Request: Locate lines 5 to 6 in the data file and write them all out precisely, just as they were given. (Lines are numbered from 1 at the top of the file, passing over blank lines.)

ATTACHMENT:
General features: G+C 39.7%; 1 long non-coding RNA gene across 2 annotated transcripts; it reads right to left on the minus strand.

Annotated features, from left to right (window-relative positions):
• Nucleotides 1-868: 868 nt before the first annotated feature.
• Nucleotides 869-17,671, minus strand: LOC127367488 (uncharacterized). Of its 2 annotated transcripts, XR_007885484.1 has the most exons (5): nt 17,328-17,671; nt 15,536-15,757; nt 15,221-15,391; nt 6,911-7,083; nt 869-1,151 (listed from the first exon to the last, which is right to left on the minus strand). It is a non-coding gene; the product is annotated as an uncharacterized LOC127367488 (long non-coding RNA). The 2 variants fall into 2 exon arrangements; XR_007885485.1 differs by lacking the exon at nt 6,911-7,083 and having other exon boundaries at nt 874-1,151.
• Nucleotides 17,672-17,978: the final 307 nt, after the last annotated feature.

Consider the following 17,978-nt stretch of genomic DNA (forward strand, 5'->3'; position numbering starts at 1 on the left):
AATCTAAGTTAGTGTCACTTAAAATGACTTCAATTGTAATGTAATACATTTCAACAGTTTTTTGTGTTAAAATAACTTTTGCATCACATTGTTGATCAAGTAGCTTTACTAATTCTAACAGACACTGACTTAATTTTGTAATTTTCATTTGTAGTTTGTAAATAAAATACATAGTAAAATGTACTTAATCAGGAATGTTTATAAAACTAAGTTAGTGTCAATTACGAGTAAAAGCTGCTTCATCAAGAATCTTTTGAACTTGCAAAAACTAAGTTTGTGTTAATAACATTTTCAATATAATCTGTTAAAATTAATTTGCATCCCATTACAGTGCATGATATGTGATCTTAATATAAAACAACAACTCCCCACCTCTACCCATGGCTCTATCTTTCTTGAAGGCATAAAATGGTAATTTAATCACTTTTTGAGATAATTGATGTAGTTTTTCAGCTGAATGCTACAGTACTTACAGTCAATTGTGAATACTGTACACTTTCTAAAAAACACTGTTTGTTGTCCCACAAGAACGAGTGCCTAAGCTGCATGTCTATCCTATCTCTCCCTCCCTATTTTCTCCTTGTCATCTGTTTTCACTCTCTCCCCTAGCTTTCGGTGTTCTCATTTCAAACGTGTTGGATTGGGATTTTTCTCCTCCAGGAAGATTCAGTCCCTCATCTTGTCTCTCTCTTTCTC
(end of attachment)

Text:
• Nucleotides 17,672-17,978: the final 307 nt, after the last annotated feature.

Consider the following 17,978-nt stretch of genomic DNA (forward strand, 5'->3'; position numbering starts at 1 on the left):